# generalized Pythagorean theorem

###### Theorem 1

If three similar polygons are constructed on the sides of a right triangle, then the area of the polygon constructed on the hypotenuse is equal to the sum of the areas of the polygons constructed on the legs.

We when say that the polygon is constructed on a side of the right triangle, we mean that the polygon shares an entire side with the polygon.

Beginning of proof. First, it suffices to prove the theorem for polygons of only one shape. Suppose that the areas of two polygons $P$ and $P^{\prime}$ of different shapes constructed on some side of the triangle have a ratio $k$. Then the areas of polygons similar to them (say $R$ and $R^{\prime}$) and constructed on another side which is $m$ times longer, will be $m^{2}$ times larger for both shapes. Therefore, they will have the same ratio, $k$. Hence if the areas of $P^{\prime},Q^{\prime},R^{\prime}$ satisfy the property that the first two add up to the third one, then the same will hold true for the areas of $P,Q$ and $R$ where are $k$ times greater.

So instead of constructing a square on each side, as Euclid did, we use a right triangle that is similar to the original right triangle. And instead of constructing the triangle on the outside, we use the inside of the triangle.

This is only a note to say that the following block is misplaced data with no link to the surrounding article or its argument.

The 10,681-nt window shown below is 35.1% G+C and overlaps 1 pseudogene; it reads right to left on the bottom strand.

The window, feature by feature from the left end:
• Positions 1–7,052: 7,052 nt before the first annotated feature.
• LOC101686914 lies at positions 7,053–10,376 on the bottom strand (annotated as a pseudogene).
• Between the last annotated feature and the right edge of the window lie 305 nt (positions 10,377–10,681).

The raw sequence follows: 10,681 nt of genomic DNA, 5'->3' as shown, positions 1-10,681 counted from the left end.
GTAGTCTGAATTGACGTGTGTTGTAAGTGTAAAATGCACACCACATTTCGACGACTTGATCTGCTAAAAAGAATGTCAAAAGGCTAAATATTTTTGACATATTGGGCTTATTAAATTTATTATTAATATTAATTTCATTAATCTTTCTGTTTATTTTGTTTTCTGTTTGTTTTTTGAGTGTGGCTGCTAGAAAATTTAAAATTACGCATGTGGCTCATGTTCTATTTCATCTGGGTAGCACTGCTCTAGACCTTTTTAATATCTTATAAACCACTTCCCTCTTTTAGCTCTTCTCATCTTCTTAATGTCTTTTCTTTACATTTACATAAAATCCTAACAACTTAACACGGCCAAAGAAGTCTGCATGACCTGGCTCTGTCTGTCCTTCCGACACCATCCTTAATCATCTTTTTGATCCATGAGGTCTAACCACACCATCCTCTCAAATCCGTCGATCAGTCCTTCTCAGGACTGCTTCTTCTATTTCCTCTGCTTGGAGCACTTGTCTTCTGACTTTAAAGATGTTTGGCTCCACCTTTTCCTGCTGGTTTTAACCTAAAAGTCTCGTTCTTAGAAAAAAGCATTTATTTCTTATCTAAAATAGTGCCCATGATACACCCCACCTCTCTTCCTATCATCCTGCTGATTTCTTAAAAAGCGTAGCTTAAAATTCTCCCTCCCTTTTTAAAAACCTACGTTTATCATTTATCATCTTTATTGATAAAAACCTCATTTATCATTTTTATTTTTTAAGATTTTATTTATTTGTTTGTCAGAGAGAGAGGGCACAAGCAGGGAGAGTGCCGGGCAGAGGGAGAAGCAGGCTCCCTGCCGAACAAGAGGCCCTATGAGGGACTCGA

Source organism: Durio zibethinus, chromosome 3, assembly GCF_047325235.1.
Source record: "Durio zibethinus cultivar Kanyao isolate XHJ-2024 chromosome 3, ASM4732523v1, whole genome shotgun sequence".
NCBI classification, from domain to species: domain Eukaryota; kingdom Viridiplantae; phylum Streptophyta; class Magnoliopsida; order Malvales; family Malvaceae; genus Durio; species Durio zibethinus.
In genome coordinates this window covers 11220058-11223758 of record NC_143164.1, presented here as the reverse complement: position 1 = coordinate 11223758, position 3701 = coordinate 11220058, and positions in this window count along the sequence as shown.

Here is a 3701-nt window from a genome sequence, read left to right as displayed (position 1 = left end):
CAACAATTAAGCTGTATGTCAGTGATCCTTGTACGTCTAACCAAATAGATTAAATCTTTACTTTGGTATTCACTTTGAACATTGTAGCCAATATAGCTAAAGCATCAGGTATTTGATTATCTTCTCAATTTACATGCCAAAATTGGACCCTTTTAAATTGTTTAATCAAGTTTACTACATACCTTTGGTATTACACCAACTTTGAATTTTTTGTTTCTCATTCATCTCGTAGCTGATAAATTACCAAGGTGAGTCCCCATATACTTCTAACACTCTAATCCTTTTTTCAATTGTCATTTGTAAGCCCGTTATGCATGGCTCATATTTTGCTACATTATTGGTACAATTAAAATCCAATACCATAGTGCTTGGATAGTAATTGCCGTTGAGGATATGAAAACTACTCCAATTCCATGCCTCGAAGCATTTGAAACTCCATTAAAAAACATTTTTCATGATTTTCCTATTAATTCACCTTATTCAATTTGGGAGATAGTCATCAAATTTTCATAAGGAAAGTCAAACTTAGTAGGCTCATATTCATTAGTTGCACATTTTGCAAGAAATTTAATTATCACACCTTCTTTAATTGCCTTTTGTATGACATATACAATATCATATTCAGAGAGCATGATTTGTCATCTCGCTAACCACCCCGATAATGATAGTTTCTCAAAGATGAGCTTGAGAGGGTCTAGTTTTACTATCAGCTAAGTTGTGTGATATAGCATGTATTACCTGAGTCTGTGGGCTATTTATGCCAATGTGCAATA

Drop an altitude of the right triangle to its hypotenuse. This altitude divides the triangle into two triangles and each is similar to the original triangle. We now have three similar right triangles constructed on the sides of the original right triangle, and two of them add up to the third one.

End of proof.

Title generalized Pythagorean theorem GeneralizedPythagoreanTheorem 2013-03-22 17:13:58 2013-03-22 17:13:58 yogis (15158) yogis (15158) 12 yogis (15158) Theorem msc 51-00 Pythagorean theorem RightTriangle Polygon PythagorasTheorem ProofOfPythagoreanTheorem2